Gary Kubiak really isn't some special head coach. Prior to landing in Denver, he was 61-64 in eight years with the Texans. Houston went 2-2 in playoff games under him and they never made it past the divisional round.
A lot of people are rightfully skeptical about the Eagles' decision to hire Doug Pederson. It's hard to feel like Pederson is going to be a special coach. It's honestly hard to really feel any certain way about him due to his lack of an extensive track record. But maybe Pederson doesn't need to be a special coach. If anything, as Tommy Lawlor points out, Kubiak winning the Super Bowl just proves that the Eagles made a great hire!
So former QB for team becomes coach and wins Super Bowl. Suddenly Eagles decision to hire Doug Pederson makes complete sense.— Tommy Lawlor (@lawlornfl) February 8, 2016
It's that simple ... right?
I don't want to say the Broncos' Super Bowl run was a fluke, because it wasn't. They absolutely deserved the Lombardi trophy this year. I just wonder how sustainable their model is. Peyton Manning is probably going to retire (or at least move on), which might actually be a good thing for the team. Brock Osweiler is going to be a free agent. Who is the quarterback going to be? Is Denver's defense going to be able to sustain their level of success? A number of Broncos players are going to be free agents this offseason. For what it's worth, the oddsmakers don't expect Denver to be a dynasty. They only have the seventh best Super Bowl odds for next season despite being the winners this year.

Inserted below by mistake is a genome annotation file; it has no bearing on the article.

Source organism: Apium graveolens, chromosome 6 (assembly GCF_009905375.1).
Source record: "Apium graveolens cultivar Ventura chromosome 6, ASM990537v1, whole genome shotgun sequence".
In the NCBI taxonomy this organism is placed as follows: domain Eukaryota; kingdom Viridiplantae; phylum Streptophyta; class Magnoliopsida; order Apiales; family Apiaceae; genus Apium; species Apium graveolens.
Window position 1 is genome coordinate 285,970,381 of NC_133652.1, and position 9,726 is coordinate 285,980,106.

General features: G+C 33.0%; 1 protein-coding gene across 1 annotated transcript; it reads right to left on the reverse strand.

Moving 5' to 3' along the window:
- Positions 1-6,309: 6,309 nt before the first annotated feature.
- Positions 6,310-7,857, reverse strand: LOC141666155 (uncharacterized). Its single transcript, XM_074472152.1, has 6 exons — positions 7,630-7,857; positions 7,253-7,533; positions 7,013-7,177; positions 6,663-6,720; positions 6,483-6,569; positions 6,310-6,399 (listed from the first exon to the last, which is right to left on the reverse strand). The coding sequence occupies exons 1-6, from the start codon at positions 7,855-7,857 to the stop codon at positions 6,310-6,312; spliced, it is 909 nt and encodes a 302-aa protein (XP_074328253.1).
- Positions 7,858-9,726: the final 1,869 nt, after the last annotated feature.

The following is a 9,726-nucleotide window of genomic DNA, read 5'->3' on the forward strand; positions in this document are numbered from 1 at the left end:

Therefore, the Eagles shouldn't completely try to mimic the Broncos. Denver's defensive approach is something worth modelling, but Philadelphia needs to strive for higher standards on offense, especially at quarterback.
Of course, the x-factor in all of this is the Eagles' front office. If they prove to be as suspect as they seem, that undermines the entire operation and the team will be doomed to failure until significant changes are made in that department. So who's excited for the 2016 season!